HP is planning a big 3D printer announcement for June, and the company claims to have cracked two of the major stumbling blocks when it comes to three dimensional printing.
This came from the CEO of HP, Meg Whitman, who was speaking at the firm's shareholder meeting, and generally trying to fan the flames under HP's stock.
So what are the two big issues 3D printers are held back by? Whitman said that it basically boiled down to performance and quality. 3D printers are too slow – she waxed glacial and noted 3D printing was like "watching ice melt" in terms of speed – and also the end product isn't always as satisfactory as it should be.
According to PC World, Whitman noted that in terms of quality: "The surface of the substrate is not perfect."
"We believe we have solved both these problems and we'll be making a big technology announcement in June around how we are going to approach this," she said.
HP is, of course, a big name in traditional printing, so it certainly makes sense that the company should be pushing down this avenue (in fact, perhaps the only surprise is that it hasn't done so sooner).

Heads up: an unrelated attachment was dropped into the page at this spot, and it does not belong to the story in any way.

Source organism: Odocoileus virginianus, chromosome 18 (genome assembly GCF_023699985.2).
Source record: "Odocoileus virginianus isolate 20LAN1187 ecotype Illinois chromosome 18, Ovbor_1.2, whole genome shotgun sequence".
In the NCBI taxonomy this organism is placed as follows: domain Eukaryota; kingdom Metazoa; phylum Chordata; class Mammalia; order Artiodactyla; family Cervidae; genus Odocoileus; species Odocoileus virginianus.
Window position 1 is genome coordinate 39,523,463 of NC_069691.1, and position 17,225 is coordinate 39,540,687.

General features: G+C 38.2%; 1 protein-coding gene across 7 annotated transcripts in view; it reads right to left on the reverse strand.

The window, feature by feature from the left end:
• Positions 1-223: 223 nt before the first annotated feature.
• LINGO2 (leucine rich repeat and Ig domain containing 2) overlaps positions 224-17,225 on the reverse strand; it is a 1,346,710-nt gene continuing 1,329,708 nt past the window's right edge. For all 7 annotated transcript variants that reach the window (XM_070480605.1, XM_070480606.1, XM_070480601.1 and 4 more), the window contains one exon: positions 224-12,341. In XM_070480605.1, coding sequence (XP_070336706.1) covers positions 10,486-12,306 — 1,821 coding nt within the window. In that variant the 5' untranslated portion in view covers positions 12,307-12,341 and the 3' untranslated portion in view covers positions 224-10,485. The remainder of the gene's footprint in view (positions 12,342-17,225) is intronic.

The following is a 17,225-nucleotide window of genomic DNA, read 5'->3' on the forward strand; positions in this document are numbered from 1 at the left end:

Don't get too excited about what you're going to see this summer, though, as all HP is making is an announcement about exactly what this tech is – we probably won't see any revolutionary new products unleashed.
HP intends to tackle the higher-end territory of the enterprise market to begin with, rather than consumer-focused 3D printers. While 3D printing began as an expensive hobby for the amateur, there are now more affordable machines out there.
At CES in January, one of the big 3D printer players, MakerBot, revealed a trio of new fifth-gen models, one of them the Replicator Mini which the company is pitching as a more wallet-friendly introduction for novices.
As for the consumer side – we can take it or leave it, but the business applications for many firms are obvious in terms of producing their own prototypes and so forth.